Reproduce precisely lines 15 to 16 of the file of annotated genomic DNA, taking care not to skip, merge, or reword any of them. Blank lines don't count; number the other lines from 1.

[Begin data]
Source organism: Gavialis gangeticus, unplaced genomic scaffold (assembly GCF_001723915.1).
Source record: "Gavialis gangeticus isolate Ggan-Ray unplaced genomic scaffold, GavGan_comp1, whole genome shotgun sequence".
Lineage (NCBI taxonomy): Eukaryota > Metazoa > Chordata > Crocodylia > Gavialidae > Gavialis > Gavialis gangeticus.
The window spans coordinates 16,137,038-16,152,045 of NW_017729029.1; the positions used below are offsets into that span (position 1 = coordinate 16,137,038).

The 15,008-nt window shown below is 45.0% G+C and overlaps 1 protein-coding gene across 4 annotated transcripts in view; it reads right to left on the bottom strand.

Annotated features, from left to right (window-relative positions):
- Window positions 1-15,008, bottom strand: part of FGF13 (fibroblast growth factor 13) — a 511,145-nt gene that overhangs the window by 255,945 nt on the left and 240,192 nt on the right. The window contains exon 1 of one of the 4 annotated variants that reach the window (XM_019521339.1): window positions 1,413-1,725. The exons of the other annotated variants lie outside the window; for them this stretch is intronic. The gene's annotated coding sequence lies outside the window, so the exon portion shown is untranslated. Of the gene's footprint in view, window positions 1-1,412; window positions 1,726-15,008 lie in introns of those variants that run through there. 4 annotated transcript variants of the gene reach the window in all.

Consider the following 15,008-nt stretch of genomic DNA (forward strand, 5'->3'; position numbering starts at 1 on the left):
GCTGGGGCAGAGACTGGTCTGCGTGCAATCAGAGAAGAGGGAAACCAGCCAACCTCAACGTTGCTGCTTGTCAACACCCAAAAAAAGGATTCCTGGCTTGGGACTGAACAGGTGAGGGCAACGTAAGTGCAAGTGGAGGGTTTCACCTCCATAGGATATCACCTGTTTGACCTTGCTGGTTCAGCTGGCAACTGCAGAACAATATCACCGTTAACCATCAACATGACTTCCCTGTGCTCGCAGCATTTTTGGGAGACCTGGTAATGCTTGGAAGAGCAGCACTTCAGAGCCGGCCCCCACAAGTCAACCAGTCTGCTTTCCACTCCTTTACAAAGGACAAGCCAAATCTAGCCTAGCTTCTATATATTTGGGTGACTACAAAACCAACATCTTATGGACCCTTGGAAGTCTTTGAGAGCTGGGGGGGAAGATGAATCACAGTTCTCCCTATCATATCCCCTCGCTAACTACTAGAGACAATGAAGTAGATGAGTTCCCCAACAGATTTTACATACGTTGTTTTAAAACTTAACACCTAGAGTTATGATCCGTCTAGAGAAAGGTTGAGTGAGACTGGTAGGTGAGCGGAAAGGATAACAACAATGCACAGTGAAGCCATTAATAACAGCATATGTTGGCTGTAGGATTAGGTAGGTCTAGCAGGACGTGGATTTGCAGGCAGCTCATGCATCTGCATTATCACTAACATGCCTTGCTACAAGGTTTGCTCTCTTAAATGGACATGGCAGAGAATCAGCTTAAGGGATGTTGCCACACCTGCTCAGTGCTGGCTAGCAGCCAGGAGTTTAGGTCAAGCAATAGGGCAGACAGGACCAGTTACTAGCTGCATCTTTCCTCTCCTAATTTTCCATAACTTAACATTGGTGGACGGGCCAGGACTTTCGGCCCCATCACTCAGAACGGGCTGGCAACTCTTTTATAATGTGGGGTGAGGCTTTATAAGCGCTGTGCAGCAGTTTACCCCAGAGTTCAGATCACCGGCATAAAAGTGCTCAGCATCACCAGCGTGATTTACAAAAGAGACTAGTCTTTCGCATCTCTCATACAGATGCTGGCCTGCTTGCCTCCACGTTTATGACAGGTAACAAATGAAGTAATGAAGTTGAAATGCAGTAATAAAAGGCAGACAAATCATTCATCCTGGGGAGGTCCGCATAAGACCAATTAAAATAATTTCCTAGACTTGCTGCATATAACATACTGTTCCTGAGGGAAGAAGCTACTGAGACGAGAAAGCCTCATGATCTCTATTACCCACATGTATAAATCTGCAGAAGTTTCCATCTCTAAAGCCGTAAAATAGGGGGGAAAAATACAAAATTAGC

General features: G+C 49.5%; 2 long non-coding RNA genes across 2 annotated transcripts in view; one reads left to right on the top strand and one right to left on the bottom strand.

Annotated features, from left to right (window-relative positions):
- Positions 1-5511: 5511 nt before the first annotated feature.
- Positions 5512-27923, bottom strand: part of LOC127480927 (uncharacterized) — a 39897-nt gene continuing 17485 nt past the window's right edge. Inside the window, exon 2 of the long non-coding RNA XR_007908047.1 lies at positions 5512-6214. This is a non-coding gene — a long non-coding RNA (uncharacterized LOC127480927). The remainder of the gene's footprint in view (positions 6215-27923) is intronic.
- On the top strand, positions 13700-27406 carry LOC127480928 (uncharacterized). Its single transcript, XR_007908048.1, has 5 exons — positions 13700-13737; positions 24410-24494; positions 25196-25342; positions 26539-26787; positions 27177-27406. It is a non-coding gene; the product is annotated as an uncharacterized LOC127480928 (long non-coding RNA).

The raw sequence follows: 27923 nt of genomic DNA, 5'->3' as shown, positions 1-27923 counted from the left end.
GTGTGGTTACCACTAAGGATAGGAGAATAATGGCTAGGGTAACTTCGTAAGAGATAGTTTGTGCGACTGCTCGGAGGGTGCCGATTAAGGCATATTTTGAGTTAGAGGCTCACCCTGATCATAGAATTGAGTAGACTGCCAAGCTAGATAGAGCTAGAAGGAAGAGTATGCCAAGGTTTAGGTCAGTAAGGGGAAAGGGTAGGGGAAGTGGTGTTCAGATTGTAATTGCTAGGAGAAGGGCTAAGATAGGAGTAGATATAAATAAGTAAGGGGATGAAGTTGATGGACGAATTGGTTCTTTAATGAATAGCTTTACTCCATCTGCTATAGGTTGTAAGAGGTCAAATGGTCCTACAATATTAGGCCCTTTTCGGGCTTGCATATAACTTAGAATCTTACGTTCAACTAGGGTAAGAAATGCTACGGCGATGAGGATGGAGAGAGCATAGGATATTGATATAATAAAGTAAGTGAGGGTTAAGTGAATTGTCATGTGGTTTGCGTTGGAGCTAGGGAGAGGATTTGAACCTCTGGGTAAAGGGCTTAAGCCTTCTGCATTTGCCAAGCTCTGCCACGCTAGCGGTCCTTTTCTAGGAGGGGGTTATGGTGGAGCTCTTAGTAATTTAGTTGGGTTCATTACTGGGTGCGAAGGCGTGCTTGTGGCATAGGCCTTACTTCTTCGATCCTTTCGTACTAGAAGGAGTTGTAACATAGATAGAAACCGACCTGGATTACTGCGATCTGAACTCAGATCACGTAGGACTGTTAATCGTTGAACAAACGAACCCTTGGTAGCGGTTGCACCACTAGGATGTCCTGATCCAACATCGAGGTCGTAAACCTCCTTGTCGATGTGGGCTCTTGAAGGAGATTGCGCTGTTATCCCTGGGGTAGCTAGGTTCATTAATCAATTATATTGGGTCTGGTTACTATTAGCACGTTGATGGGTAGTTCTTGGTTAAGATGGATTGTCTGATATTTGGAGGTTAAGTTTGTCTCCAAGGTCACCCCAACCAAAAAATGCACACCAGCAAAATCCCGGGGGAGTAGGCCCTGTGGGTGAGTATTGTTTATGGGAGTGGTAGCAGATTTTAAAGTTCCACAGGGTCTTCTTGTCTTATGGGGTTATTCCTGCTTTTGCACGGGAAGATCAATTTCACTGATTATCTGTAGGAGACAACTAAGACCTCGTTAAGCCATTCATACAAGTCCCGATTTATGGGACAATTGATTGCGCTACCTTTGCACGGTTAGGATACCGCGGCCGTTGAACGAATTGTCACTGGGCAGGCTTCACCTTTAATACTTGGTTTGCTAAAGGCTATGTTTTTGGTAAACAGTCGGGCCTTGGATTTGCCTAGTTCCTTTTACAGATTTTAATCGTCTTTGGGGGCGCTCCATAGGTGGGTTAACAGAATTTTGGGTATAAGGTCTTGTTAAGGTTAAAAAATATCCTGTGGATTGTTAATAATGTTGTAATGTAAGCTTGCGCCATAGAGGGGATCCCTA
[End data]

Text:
The raw sequence follows: 27923 nt of genomic DNA, 5'->3' as shown, positions 1-27923 counted from the left end.
GTGTGGTTACCACTAAGGATAGGAGAATAATGGCTAGGGTAACTTCGTAAGAGATAGTTTGTGCGACTGCTCGGAGGGTGCCGATTAAGGCATATTTTGAGTTAGAGGCTCACCCTGATCATAGAATTGAGTAGACTGCCAAGCTAGATAGAGCTAGAAGGAAGAGTATGCCAAGGTTTAGGTCAGTAAGGGGAAAGGGTAGGGGAAGTGGTGTTCAGATTGTAATTGCTAGGAGAAGGGCTAAGATAGGAGTAGATATAAATAAGTAAGGGGATGAAGTTGATGGACGAATTGGTTCTTTAATGAATAGCTTTACTCCATCTGCTATAGGTTGTAAGAGGTCAAATGGTCCTACAATATTAGGCCCTTTTCGGGCTTGCATATAACTTAGAATCTTACGTTCAACTAGGGTAAGAAATGCTACGGCGATGAGGATGGAGAGAGCATAGGATATTGATATAATAAAGTAAGTGAGGGTTAAGTGAATTGTCATGTGGTTTGCGTTGGAGCTAGGGAGAGGATTTGAACCTCTGGGTAAAGGGCTTAAGCCTTCTGCATTTGCCAAGCTCTGCCACGCTAGCGGTCCTTTTCTAGGAGGGGGTTATGGTGGAGCTCTTAGTAATTTAGTTGGGTTCATTACTGGGTGCGAAGGCGTGCTTGTGGCATAGGCCTTACTTCTTCGATCCTTTCGTACTAGAAGGAGTTGTAACATAGATAGAAACCGACCTGGATTACTGCGATCTGAACTCAGATCACGTAGGACTGTTAATCGTTGAACAAACGAACCCTTGGTAGCGGTTGCACCACTAGGATGTCCTGATCCAACATCGAGGTCGTAAACCTCCTTGTCGATGTGGGCTCTTGAAGGAGATTGCGCTGTTATCCCTGGGGTAGCTAGGTTCATTAATCAATTATATTGGGTCTGGTTACTATTAGCACGTTGATGGGTAGTTCTTGGTTAAGATGGATTGTCTGATATTTGGAGGTTAAGTTTGTCTCCAAGGTCACCCCAACCAAAAAATGCACACCAGCAAAATCCCGGGGGAGTAGGCCCTGTGGGTGAGTATTGTTTATGGGAGTGGTAGCAGATTTTAAAGTTCCACAGGGTCTTCTTGTCTTATGGGGTTATTCCTGCTTTTGCACGGGAAGATCAATTTCACTGATTATCTGTAGGAGACAACTAAGACCTCGTTAAGCCATTCATACAAGTCCCGATTTATGGGACAATTGATTGCGCTACCTTTGCACGGTTAGGATACCGCGGCCGTTGAACGAATTGTCACTGGGCAGGCTTCACCTTTAATACTTGGTTTGCTAAAGGCTATGTTTTTGGTAAACAGTCGGGCCTTGGATTTGCCTAGTTCCTTTTACAGATTTTAATCGTCTTTGGGGGCGCTCCATAGGTGGGTTAACAGAATTTTGGGTATAAGGTCTTGTTAAGGTTAAAAAATATCCTGTGGATTGTTAATAATGTTGTAATGTAAGCTTGCGCCATAGAGGGGATCCCTA